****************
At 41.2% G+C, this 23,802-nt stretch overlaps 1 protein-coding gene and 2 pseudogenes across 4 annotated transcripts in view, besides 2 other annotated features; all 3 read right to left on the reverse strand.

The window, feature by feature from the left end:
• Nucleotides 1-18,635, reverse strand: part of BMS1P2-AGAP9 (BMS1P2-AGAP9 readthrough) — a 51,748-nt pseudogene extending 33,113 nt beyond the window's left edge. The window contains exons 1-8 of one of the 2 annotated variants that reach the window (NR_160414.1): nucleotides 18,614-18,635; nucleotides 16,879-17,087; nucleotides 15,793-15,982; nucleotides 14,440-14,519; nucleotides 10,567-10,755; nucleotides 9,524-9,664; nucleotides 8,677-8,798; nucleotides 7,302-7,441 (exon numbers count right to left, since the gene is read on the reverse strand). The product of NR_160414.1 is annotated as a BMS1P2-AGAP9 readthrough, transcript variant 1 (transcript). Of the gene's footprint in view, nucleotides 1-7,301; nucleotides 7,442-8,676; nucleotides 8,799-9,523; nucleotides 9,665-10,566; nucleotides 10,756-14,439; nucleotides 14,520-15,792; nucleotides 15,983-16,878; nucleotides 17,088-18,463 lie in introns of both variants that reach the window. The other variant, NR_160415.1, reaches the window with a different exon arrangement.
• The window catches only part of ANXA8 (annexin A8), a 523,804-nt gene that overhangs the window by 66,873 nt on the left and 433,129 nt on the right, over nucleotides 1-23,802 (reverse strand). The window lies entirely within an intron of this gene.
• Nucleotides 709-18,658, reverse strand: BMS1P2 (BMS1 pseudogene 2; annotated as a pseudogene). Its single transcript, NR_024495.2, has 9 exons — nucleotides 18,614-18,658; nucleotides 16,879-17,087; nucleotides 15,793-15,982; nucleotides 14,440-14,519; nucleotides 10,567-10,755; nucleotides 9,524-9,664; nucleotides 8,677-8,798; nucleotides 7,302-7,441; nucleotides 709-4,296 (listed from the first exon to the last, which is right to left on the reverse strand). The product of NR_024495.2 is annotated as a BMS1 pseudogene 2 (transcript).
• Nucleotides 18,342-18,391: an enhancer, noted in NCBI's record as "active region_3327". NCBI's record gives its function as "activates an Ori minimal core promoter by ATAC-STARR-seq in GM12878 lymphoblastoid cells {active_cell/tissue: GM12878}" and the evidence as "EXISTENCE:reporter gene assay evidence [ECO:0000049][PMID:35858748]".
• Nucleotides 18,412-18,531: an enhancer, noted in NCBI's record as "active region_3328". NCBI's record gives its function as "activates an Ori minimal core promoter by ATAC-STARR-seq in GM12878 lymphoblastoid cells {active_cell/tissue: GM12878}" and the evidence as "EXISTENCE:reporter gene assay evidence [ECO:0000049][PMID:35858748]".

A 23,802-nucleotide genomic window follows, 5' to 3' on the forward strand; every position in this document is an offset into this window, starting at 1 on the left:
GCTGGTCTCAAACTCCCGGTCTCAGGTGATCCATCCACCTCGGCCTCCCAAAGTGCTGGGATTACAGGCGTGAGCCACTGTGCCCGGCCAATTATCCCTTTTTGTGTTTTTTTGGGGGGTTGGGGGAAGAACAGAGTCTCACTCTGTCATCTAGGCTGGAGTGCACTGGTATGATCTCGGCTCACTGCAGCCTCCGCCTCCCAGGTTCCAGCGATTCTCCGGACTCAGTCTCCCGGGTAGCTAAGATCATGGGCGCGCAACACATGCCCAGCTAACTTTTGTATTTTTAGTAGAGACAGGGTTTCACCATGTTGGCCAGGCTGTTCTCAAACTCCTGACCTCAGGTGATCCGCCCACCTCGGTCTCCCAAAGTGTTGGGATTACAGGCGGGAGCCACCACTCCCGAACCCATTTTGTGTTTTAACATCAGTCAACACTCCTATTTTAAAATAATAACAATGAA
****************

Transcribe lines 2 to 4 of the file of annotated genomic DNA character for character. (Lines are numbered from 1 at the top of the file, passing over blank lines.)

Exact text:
The window, feature by feature from the left end:
• Nucleotides 1-18,635, reverse strand: part of BMS1P2-AGAP9 (BMS1P2-AGAP9 readthrough) — a 51,748-nt pseudogene extending 33,113 nt beyond the window's left edge. The window contains exons 1-8 of one of the 2 annotated variants that reach the window (NR_160414.1): nucleotides 18,614-18,635; nucleotides 16,879-17,087; nucleotides 15,793-15,982; nucleotides 14,440-14,519; nucleotides 10,567-10,755; nucleotides 9,524-9,664; nucleotides 8,677-8,798; nucleotides 7,302-7,441 (exon numbers count right to left, since the gene is read on the reverse strand). The product of NR_160414.1 is annotated as a BMS1P2-AGAP9 readthrough, transcript variant 1 (transcript). Of the gene's footprint in view, nucleotides 1-7,301; nucleotides 7,442-8,676; nucleotides 8,799-9,523; nucleotides 9,665-10,566; nucleotides 10,756-14,439; nucleotides 14,520-15,792; nucleotides 15,983-16,878; nucleotides 17,088-18,463 lie in introns of both variants that reach the window. The other variant, NR_160415.1, reaches the window with a different exon arrangement.
• The window catches only part of ANXA8 (annexin A8), a 523,804-nt gene that overhangs the window by 66,873 nt on the left and 433,129 nt on the right, over nucleotides 1-23,802 (reverse strand). The window lies entirely within an intron of this gene.